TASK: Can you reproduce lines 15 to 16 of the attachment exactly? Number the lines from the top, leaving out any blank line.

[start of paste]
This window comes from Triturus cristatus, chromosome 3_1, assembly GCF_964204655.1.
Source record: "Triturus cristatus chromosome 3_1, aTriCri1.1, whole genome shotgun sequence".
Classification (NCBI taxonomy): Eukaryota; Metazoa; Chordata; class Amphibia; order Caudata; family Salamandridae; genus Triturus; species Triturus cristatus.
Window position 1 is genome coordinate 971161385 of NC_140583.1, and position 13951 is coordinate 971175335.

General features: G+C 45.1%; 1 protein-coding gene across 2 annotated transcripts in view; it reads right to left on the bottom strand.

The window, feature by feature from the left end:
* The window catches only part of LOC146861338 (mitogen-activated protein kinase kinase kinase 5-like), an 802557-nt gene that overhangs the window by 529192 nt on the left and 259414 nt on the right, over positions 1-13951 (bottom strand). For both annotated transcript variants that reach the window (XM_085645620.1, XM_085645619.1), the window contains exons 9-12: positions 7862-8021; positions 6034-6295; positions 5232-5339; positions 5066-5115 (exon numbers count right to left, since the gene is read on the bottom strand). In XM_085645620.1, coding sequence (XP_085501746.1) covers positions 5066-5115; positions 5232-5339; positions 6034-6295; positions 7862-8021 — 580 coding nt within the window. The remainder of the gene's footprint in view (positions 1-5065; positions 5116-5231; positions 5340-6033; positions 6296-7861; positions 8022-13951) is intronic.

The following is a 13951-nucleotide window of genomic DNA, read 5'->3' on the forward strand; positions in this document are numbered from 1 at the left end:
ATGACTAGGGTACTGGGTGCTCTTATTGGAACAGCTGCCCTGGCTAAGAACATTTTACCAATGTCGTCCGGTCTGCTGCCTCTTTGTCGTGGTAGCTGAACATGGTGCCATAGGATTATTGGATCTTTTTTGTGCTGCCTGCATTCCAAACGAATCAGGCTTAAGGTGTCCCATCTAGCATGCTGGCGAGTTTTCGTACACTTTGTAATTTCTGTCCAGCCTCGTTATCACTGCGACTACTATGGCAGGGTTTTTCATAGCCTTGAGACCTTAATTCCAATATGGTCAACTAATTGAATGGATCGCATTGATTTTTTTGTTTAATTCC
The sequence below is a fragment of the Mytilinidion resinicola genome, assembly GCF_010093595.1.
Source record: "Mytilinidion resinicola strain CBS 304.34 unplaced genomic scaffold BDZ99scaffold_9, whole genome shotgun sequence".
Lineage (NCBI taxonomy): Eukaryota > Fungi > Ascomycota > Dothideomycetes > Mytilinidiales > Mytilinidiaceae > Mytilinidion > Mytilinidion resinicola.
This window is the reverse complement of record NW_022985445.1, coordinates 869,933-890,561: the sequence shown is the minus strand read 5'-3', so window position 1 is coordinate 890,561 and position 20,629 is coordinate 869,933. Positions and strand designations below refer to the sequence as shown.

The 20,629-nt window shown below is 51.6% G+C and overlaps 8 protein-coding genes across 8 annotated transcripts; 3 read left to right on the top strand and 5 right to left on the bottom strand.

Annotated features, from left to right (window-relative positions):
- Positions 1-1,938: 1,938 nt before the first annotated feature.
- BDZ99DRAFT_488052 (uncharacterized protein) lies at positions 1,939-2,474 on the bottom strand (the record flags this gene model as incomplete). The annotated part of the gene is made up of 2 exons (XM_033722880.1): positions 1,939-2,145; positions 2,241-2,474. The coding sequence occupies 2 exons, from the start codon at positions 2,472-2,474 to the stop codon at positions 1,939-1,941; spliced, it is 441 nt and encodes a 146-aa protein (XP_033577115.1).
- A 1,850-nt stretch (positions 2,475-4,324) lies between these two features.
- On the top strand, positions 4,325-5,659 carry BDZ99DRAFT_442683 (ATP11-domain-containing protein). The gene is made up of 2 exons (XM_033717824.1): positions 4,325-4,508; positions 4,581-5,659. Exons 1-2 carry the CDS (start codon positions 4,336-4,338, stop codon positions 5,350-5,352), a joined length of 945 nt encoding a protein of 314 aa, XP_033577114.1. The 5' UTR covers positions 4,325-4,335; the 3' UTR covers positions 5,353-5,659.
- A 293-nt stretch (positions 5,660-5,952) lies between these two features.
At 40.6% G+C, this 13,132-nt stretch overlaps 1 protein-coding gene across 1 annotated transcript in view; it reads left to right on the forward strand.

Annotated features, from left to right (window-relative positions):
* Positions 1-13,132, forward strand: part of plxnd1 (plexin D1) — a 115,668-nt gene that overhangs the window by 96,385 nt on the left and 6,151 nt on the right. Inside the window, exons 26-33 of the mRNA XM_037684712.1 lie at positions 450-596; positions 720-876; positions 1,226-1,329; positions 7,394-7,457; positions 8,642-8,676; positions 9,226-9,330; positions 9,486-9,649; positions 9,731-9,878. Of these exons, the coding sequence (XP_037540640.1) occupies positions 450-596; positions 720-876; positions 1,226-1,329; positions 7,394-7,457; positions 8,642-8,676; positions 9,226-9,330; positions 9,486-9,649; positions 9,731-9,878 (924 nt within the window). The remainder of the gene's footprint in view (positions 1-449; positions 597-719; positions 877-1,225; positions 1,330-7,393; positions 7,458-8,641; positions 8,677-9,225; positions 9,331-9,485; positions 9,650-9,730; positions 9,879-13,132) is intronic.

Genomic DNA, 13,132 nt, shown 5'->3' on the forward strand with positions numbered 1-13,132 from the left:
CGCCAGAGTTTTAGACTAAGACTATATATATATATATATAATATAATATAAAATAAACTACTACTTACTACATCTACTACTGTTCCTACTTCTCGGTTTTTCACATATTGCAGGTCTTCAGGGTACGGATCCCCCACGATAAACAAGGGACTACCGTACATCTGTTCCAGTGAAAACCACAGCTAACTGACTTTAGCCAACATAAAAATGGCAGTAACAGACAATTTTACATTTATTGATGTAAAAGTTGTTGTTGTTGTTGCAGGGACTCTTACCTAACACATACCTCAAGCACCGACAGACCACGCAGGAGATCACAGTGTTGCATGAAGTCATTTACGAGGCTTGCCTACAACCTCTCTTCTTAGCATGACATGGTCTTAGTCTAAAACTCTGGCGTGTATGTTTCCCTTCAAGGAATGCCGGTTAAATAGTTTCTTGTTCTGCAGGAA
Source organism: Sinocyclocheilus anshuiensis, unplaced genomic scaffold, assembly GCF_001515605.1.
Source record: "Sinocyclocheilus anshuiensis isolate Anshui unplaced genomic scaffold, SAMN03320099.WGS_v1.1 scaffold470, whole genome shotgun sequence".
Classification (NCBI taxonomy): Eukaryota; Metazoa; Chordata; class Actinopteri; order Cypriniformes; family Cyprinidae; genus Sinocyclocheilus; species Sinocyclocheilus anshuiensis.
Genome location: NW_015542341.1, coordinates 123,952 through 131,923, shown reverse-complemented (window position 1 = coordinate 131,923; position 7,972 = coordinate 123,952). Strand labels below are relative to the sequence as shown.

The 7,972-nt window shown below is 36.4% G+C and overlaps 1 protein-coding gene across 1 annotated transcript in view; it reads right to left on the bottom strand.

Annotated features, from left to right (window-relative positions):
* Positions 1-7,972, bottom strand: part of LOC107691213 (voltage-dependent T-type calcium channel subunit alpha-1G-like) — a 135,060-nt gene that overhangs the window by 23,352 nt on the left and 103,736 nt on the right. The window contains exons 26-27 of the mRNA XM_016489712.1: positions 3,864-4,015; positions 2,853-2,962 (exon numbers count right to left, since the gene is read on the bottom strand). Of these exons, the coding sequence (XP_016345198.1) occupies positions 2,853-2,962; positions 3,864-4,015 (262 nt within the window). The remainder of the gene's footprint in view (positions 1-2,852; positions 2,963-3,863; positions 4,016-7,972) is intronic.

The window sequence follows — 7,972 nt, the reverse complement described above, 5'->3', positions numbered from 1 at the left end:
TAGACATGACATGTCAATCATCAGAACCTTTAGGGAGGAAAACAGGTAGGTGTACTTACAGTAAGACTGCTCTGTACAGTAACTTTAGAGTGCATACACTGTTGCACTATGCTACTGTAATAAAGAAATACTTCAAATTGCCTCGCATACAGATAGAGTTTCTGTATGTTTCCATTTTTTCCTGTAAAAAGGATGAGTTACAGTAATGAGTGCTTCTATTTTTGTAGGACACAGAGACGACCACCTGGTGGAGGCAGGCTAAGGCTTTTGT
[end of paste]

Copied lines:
Annotated features, from left to right (window-relative positions):
- Positions 1-1,938: 1,938 nt before the first annotated feature.